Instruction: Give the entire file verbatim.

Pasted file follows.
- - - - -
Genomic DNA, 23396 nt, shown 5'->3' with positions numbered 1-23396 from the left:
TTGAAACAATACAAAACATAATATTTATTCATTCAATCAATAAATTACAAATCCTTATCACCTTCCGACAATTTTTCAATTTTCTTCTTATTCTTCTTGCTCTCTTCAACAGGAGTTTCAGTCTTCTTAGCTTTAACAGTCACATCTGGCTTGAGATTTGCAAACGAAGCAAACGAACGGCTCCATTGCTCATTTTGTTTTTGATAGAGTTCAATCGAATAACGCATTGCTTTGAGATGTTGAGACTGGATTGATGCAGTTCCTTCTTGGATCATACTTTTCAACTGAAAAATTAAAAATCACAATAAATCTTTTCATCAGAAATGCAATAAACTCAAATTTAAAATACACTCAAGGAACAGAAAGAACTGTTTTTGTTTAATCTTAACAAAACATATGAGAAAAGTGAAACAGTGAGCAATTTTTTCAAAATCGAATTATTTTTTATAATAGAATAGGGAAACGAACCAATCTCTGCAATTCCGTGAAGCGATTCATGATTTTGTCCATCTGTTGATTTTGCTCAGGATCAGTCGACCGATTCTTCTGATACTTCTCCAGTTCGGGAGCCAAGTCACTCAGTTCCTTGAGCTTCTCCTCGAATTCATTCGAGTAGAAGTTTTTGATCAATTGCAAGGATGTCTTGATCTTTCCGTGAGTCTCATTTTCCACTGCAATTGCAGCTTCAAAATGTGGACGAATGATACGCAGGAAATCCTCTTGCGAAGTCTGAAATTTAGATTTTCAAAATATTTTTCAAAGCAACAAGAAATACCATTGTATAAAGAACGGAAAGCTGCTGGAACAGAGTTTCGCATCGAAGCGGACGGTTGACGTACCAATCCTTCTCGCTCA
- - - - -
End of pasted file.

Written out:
Genomic DNA, 23396 nt, shown 5'->3' with positions numbered 1-23396 from the left:
TTGAAACAATACAAAACATAATATTTATTCATTCAATCAATAAATTACAAATCCTTATCACCTTCCGACAATTTTTCAATTTTCTTCTTATTCTTCTTGCTCTCTTCAACAGGAGTTTCAGTCTTCTTAGCTTTAACAGTCACATCTGGCTTGAGATTTGCAAACGAAGCAAACGAACGGCTCCATTGCTCATTTTGTTTTTGATAGAGTTCAATCGAATAACGCATTGCTTTGAGATGTTGAGACTGGATTGATGCAGTTCCTTCTTGGATCATACTTTTCAACTGAAAAATTAAAAATCACAATAAATCTTTTCATCAGAAATGCAATAAACTCAAATTTAAAATACACTCAAGGAACAGAAAGAACTGTTTTTGTTTAATCTTAACAAAACATATGAGAAAAGTGAAACAGTGAGCAATTTTTTCAAAATCGAATTATTTTTTATAATAGAATAGGGAAACGAACCAATCTCTGCAATTCCGTGAAGCGATTCATGATTTTGTCCATCTGTTGATTTTGCTCAGGATCAGTCGACCGATTCTTCTGATACTTCTCCAGTTCGGGAGCCAAGTCACTCAGTTCCTTGAGCTTCTCCTCGAATTCATTCGAGTAGAAGTTTTTGATCAATTGCAAGGATGTCTTGATCTTTCCGTGAGTCTCATTTTCCACTGCAATTGCAGCTTCAAAATGTGGACGAATGATACGCAGGAAATCCTCTTGCGAAGTCTGAAATTTAGATTTTCAAAATATTTTTCAAAGCAACAAGAAATACCATTGTATAAAGAACGGAAAGCTGCTGGAACAGAGTTTCGCATCGAAGCGGACGGTTGACGTACCAATCCTTCTCGCTCA